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    ABSTRACT: Many morphological, physiological, and ecological traits of trees scale with diameter, shaping the structure and function of forest ecosystems. Understanding the mechanistic basis for such scaling relationships is key to understanding forests globally and their role in Earth's changing climate system.Here, we evaluate theoretical predictions for the scaling of nine variables in a mixed-age temperate deciduous forest (CTFS-ForestGEO forest dynamics plot at the Smithsonian Conservation Biology Institute, Virginia, USA) and compare observed scaling parameters to those from other forests worldwide. We examine fifteen species and various environmental conditions.Structural, physiological, and ecological traits of trees scaled with stem diameter in a manner that was sometimes consistent with existing theoretical predictions—more commonly with those predicting a range of scaling values than a single universal scaling value.Scaling relationships were variable among species, reflecting substantive ecological differences.Scaling relationships varied considerably with environmental conditions. For instance, the scaling of sap flux density varied with atmospheric moisture demand, and herbivore browsing dramatically influenced stem abundance scaling.Thus, stand-level, time-averaged scaling relationships (e.g., the scaling of diameter growth) are underlain by a diversity of species-level scaling relationships that can vary substantially with fluctuating environmental conditions. In order to use scaling theory to accurately characterize forest ecosystems and predict their responses to global change, it will be critical to develop a more nuanced understanding of both the forces that constrain stand-level scaling and the complexity of scaling variation across species and environmental conditions.This article is protected by copyright. All rights reserved.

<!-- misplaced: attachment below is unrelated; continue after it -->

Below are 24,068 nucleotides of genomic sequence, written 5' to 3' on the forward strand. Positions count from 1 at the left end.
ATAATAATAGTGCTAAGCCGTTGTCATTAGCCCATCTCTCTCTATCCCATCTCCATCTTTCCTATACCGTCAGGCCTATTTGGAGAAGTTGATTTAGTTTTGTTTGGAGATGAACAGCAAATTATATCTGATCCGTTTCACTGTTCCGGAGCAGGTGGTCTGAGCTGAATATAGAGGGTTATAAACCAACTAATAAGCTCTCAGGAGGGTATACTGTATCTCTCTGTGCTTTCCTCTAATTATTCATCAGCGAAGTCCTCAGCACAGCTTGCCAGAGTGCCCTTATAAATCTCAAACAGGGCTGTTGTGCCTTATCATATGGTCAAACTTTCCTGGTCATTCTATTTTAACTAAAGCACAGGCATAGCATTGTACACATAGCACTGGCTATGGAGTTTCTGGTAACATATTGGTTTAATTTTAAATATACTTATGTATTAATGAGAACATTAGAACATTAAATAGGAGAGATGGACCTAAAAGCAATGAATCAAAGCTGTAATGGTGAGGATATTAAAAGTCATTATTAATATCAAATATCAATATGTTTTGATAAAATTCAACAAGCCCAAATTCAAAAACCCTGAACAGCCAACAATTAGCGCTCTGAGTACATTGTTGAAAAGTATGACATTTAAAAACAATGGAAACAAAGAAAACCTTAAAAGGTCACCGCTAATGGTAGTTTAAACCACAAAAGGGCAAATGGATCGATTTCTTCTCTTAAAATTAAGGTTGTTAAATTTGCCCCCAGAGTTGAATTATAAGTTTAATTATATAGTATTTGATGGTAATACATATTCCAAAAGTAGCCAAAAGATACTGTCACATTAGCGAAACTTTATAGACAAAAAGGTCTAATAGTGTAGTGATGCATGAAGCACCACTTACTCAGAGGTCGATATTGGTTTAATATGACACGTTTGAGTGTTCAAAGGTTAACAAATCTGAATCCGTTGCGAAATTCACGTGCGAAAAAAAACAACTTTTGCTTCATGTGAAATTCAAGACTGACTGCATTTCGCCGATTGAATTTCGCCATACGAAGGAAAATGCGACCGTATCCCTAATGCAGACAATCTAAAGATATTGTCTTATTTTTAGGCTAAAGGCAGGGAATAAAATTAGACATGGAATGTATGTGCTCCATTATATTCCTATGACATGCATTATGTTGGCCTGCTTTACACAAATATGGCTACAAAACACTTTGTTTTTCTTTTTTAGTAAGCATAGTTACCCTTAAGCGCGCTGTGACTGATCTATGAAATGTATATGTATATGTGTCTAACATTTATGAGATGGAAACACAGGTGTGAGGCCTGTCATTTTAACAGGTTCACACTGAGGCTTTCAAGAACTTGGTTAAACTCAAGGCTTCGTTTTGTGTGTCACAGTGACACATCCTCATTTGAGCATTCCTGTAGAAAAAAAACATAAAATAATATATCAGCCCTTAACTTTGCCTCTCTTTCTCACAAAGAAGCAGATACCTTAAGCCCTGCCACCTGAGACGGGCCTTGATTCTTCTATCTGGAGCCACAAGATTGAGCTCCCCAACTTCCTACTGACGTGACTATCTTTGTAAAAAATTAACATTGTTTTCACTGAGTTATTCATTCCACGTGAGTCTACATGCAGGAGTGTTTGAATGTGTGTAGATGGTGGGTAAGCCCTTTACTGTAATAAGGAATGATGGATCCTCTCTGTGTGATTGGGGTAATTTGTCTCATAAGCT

Functional Ecology 05/2015; DOI:10.1111/1365-2435.12470 · 4.86 Impact Factor